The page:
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Re: Archaeopteryx and Flight
Ah, well...enough lurking. Time to step into the fray and hope for the best.
On Tue, 20 Dec 1994, Miles Constable at Edmn wrote:
> make, however, most people are assumming that Archaeopteryx was running and
> catching things.
I, for one, do not assume that Archaeopteryx itself was running around
catching things. I would assume that it's ancestors were the ones running
and catching. Whether or not Archy was doing the same at this stage of
development may be moot since it is (for the most part) being deemed to
be a full fledged flier. Therefore, it probably didn't _have_ to run
about in it's quest for food. It could get it in flight.
In point of birds 'hopping' as opposed to 'running' (sorry, I already
deleted this text), using this modern behavior to suggest that hopping
was the preferred mode of transport in the ancestral form seems somewhat
presumptuous. I certainly have never seen anything that suggests
Archaeopteryx was a hopper (of course, I have seen nothing to the
contrary either). The fact that running starts in birds are rare does not
discount running as an evolutionary starting point for flight.
> I suspect the basic problem would
> be the amount of lift that could be generated by a proto-bird that lacks a
> keeled breast bone. The muscles would be much weaker without one and would
> not be capable of generating much lift. This, I think, is the crux of the
> arguement and shifts it in favour for a glider as being the evolutionary
> branch for flying birds.
I can't argue with this. However, it also doesn't discount gliding from
ground level (run...glide...land...run...glide...land). Then generating
lift for higher and longer glides, and from there to powered flight.
> Once into a tree the glider does not have to
> generate a large amount of lift to get off the ground (and thus does not
> need large muscles to do this), it just has to be able to keep it's wings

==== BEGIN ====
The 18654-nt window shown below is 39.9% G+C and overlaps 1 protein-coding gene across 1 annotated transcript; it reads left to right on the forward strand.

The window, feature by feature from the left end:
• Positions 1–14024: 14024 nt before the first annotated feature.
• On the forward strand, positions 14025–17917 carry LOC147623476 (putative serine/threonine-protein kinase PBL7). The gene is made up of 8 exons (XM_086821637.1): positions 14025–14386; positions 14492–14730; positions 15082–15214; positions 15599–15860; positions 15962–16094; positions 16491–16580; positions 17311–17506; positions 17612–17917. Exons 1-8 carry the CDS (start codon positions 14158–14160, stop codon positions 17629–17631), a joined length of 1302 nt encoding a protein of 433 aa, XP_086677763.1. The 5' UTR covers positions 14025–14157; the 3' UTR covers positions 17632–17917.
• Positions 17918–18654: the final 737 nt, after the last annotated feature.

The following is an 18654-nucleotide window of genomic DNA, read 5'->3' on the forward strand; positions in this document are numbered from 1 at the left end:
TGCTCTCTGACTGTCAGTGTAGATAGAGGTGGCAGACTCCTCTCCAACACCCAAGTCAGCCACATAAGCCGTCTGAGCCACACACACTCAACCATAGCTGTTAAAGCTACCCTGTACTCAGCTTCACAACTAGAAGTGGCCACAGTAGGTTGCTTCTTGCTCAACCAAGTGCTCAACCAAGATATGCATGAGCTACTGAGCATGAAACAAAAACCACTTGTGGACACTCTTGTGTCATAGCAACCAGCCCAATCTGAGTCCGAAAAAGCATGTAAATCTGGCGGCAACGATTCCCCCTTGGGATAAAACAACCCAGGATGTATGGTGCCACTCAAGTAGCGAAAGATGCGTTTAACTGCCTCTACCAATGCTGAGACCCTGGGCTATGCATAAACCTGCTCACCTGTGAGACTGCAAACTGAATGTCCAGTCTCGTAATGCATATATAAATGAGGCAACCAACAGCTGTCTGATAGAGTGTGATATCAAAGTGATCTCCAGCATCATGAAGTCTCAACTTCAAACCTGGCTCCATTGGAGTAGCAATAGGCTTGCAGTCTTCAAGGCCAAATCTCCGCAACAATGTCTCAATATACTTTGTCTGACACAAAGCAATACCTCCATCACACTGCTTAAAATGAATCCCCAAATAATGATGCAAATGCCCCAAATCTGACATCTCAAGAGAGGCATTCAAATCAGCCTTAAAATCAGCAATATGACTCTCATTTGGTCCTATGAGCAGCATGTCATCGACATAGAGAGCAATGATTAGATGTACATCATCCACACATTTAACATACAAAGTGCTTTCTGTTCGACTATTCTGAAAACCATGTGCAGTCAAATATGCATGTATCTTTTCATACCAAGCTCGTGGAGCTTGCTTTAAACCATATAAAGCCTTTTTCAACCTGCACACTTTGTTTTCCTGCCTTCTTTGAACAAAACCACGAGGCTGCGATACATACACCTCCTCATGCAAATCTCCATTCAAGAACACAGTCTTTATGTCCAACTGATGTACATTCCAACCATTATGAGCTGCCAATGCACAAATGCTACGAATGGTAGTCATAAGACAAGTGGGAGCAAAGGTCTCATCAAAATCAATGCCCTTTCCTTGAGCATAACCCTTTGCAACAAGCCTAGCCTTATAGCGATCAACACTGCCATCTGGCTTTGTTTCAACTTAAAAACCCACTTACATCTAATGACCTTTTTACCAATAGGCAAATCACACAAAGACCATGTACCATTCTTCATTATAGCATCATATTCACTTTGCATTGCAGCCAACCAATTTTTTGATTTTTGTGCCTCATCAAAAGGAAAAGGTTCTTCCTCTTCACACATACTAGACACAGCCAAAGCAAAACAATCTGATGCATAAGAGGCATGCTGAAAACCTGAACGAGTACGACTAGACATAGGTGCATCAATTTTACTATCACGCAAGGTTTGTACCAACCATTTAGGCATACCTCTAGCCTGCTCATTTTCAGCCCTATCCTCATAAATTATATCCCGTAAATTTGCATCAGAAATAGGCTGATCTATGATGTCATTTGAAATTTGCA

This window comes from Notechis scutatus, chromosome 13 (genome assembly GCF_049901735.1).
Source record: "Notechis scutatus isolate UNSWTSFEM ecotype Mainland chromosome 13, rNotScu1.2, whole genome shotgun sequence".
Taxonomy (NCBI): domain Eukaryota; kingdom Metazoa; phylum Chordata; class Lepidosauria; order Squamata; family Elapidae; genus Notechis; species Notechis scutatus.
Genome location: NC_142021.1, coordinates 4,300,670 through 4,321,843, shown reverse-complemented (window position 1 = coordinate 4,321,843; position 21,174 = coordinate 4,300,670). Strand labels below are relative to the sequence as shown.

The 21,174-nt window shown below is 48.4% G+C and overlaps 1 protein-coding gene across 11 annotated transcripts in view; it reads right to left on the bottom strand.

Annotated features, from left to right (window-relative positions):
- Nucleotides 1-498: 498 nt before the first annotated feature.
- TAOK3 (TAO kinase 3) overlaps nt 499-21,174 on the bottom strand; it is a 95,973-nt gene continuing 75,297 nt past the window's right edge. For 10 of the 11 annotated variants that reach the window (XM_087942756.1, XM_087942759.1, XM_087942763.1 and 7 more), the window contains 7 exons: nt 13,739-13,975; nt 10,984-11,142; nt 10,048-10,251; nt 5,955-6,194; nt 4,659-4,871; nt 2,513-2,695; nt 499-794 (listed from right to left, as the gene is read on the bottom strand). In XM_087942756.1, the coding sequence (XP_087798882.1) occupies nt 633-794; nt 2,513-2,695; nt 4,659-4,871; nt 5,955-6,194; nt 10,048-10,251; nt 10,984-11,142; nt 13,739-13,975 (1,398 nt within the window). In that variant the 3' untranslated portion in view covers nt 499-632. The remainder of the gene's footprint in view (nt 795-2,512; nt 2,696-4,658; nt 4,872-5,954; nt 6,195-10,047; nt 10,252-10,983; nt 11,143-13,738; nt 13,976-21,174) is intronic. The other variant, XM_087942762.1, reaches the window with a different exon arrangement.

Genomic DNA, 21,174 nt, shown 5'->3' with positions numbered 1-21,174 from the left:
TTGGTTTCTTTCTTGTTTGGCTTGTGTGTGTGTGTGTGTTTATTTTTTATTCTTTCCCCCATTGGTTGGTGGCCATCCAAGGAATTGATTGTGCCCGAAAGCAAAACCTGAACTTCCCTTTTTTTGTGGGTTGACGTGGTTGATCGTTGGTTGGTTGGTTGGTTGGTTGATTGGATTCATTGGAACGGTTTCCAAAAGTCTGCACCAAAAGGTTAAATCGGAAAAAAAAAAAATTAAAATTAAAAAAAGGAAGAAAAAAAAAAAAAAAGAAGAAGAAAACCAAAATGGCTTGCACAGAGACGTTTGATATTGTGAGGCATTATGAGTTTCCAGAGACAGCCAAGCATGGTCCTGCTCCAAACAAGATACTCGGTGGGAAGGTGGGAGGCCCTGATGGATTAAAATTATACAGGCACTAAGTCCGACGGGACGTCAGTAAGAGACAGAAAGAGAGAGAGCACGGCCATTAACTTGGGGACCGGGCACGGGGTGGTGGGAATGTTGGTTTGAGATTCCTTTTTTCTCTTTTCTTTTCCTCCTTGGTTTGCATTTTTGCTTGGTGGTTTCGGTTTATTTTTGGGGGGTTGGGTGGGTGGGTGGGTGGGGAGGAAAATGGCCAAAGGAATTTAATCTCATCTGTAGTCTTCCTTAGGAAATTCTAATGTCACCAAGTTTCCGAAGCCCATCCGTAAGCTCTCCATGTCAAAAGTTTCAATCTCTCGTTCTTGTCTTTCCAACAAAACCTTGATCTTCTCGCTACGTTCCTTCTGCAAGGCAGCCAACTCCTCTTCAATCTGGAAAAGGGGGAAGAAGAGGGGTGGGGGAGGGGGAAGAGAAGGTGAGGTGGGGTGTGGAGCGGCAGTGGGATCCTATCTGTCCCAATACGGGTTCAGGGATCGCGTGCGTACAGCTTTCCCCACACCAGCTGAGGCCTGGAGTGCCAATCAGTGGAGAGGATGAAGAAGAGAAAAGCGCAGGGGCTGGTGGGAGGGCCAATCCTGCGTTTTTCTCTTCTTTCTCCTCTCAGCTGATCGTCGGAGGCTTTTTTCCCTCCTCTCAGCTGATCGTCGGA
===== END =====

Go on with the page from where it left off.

> extended and let gravity do the rest.
But doesn't this assume that it knew how to glide first? If you kill
yourself leaping out of trees _without_ the ability to glide, there isn't
much evolutionary advantage in it.
> So, in all, I think the
> glider is the most likely scenario for the development of Avian flight.
Unfortunately, I don't see too much similarity between gliding and
powered flight. The two modes of flight are quite different in method and
body use (derived avian gliding notwithstanding, and even _these_ gliders
can generate lift by flapping). All the gliding animals mentioned up
to now (excepting avians) have _failed_ to produce powered flight (flying
squirrels, lemurs, etc.), so how does gliding fit in to the evolution of
powered flight? (Yes, I am on both sides of the argument when it comes to
gliding. It _could_ have been an evolutionary step towards powered
flight (and a mighty convenient one at that), however I fail to see how
gliding would develop the avian style of wing where it failed to do so in
gliding mammals. Why dont we see powered flight in squirrels?)
I don't know that the argument here is so much one of whether gliding was
or was not a stage in the development of flight (since gliding is not
precluded in either the cursorial or arborial schemes), but more one of
whether _full_ powered flight (or even gliding) came on the ground or
after a move to the trees.
In case it is difficult to tell, I am a fence-sitter with leanings toward
the cursorial mode of origin. I havn't seen any _really_ persuasive
arguments for an arborial origin over any other, and I just find it too
difficult to believe that a critter climber up into the trees, jumped
out, and THEN developed wings. It just seems more intuitive that the
wings be there first.
Whew... Well, that wasn't so hard after all. All I can add is "be gentle
with me...It's my first time."